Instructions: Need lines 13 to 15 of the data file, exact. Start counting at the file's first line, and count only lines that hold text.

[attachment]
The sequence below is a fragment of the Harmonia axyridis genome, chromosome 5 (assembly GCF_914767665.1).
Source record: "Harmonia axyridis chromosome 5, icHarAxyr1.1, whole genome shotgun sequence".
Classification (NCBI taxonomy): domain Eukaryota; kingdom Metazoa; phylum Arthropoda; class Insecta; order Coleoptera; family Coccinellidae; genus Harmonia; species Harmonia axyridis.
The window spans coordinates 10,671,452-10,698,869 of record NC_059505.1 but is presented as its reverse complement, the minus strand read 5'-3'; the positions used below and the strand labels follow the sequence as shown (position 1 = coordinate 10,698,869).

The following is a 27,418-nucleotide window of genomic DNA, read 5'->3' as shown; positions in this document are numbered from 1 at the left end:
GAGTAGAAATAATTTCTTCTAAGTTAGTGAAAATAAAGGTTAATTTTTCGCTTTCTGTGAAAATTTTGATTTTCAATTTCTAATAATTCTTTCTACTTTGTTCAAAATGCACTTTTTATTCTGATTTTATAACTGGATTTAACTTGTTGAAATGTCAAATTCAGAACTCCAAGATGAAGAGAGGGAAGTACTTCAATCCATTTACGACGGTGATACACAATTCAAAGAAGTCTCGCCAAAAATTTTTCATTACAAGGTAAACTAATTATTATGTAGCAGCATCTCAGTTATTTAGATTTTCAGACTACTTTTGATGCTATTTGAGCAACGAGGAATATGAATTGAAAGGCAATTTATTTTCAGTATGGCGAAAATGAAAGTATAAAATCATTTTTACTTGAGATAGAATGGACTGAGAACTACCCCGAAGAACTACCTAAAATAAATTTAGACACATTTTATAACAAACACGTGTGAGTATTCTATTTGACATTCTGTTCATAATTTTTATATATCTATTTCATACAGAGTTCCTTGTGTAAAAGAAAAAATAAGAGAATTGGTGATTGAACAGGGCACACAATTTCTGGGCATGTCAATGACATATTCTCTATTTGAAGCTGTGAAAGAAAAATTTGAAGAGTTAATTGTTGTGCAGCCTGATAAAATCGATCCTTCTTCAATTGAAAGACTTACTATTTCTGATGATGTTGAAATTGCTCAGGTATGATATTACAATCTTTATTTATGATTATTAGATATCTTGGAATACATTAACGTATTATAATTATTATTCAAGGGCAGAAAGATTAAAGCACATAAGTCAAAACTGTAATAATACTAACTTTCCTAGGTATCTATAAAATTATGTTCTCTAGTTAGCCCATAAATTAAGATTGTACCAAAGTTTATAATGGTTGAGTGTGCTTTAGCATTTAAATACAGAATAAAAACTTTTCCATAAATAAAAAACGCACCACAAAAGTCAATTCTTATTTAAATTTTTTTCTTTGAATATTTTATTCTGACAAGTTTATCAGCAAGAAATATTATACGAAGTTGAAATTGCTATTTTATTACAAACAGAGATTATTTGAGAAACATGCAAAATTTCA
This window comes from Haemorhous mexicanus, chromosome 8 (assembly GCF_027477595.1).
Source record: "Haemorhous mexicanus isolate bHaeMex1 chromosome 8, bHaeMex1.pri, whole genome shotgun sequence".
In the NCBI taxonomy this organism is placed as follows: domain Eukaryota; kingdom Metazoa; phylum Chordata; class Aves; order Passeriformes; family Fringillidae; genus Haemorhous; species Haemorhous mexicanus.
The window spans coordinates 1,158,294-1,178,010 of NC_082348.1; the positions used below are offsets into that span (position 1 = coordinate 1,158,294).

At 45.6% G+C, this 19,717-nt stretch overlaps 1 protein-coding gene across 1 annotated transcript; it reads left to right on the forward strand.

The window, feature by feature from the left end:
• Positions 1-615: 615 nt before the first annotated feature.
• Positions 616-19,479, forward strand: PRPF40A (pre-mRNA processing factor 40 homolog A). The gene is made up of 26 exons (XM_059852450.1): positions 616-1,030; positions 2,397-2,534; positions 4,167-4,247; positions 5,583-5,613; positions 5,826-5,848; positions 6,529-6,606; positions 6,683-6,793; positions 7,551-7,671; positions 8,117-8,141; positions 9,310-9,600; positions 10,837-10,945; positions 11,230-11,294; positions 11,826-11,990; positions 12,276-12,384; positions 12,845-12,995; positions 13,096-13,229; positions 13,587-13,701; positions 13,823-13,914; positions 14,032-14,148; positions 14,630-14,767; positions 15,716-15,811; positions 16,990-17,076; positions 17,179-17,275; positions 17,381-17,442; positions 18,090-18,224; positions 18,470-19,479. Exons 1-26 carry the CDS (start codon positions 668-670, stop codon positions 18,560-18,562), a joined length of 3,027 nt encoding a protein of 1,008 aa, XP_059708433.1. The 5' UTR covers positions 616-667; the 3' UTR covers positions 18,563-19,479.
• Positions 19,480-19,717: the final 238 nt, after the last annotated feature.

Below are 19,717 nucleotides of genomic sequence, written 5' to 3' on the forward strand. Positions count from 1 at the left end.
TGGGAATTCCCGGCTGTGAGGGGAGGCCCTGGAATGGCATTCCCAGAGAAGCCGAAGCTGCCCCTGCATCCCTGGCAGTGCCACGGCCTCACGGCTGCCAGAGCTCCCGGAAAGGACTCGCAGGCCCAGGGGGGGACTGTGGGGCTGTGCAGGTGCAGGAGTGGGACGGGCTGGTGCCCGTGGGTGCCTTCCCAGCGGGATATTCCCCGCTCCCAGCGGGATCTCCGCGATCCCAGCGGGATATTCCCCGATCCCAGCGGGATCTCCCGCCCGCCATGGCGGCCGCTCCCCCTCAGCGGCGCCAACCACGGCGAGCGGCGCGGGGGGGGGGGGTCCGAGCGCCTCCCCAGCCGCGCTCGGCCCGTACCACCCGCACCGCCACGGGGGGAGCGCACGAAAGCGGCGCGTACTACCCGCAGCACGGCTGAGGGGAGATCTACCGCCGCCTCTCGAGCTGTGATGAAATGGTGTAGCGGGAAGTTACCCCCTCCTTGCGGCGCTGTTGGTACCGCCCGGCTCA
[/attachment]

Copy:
• Positions 1-615: 615 nt before the first annotated feature.
• Positions 616-19,479, forward strand: PRPF40A (pre-mRNA processing factor 40 homolog A). The gene is made up of 26 exons (XM_059852450.1): positions 616-1,030; positions 2,397-2,534; positions 4,167-4,247; positions 5,583-5,613; positions 5,826-5,848; positions 6,529-6,606; positions 6,683-6,793; positions 7,551-7,671; positions 8,117-8,141; positions 9,310-9,600; positions 10,837-10,945; positions 11,230-11,294; positions 11,826-11,990; positions 12,276-12,384; positions 12,845-12,995; positions 13,096-13,229; positions 13,587-13,701; positions 13,823-13,914; positions 14,032-14,148; positions 14,630-14,767; positions 15,716-15,811; positions 16,990-17,076; positions 17,179-17,275; positions 17,381-17,442; positions 18,090-18,224; positions 18,470-19,479. Exons 1-26 carry the CDS (start codon positions 668-670, stop codon positions 18,560-18,562), a joined length of 3,027 nt encoding a protein of 1,008 aa, XP_059708433.1. The 5' UTR covers positions 616-667; the 3' UTR covers positions 18,563-19,479.
• Positions 19,480-19,717: the final 238 nt, after the last annotated feature.